Using the strategy of Claim, Evidence, Reasoning can help your students think like scientists. Claim, evidence, reasoning, also known as CER is a great strategy to teach students to make and support their conclusion on evidence.
Part of successfully instilling science and engineering practices into students is helping them to understand that the conclusions they come to at the end of a scientific experiment or an engineering design solution must be based not on wishes, but on objective evidence.
This is where claim-evidence-reasoning (CER) comes in, a model in which students offer claims about their hypothesis or prototype, using the evidence available from their experiment or design solution.
Using Claim Evidence Reasoning in Science Instruction
Students need to be able to ask questions as a scientist would or solve problems as an engineer would. As students engage in the science and engineering practices, they are actively creating, analyzing, and evaluating. It is also important that students develop a structure of learning in which they engage in the science and engineering practices. This structure is needed so that students can logically move from a question or problem to an evidence-based conclusion. This structure comes in the form of scientific and engineering practices, the same way that scientists and engineers use practices to guide them.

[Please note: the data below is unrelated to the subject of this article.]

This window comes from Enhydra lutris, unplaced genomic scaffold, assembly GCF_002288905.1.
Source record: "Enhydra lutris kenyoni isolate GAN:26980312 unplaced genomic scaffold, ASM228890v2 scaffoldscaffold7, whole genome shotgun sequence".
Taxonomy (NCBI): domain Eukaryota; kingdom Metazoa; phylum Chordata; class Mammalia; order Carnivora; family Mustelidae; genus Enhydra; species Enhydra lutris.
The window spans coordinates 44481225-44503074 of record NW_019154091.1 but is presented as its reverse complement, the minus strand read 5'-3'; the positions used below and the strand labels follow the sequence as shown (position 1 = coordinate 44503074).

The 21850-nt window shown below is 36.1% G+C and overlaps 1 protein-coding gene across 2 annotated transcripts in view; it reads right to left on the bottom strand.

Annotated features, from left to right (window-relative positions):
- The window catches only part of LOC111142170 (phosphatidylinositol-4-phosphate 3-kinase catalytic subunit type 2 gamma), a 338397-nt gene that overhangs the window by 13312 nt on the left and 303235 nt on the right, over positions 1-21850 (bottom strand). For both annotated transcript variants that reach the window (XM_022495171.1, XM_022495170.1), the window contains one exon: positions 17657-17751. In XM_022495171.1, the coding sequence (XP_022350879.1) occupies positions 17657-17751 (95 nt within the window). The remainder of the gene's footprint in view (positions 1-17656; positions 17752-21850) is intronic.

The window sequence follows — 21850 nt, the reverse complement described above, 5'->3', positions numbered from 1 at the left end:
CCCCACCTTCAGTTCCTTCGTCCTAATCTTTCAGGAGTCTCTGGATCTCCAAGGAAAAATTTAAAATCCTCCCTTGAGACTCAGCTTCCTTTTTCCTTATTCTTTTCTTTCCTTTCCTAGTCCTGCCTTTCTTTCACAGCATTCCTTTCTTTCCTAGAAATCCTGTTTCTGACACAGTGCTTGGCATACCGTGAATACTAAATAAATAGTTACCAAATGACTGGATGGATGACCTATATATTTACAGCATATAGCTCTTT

The claim-evidence-reasoning comes in when students are asked to form a conclusion.This conclusion should be based on evidence such as lab work, research, readings and more.
A claim that answers a question
Evidence from students’ data
Reasoning that supports a scientific principle with examples as evidence
Science and Engineering Practices and CER
There are two science and engineering practices that align well with the strategy of CER. Engaging in argument from evidence and obtaining, evaluating and communicating information are perfectly aligned with Claim-Evidence-Reasoning as a strategy.
The claim-evidence-reasoning model provides students with an objective, scientific structure to support them in developing their conclusion. It helps students align their conclusions to the purpose of the investigation, using their evidence to create reasoning that then provides direction for further investigation of the topic at hand.
If you would like a great set of task cards and a slide show for teaching students to write Claim-Evidence-Reasoning, I have a great set for you! My task cards for Claim Evidence and Reasoning start with a slide show and some follow-up pages. This is followed by a set of 8 task cards. Students look at the information and write a CER to go with it. The task cards come in blackline and color. Answer keys are included.
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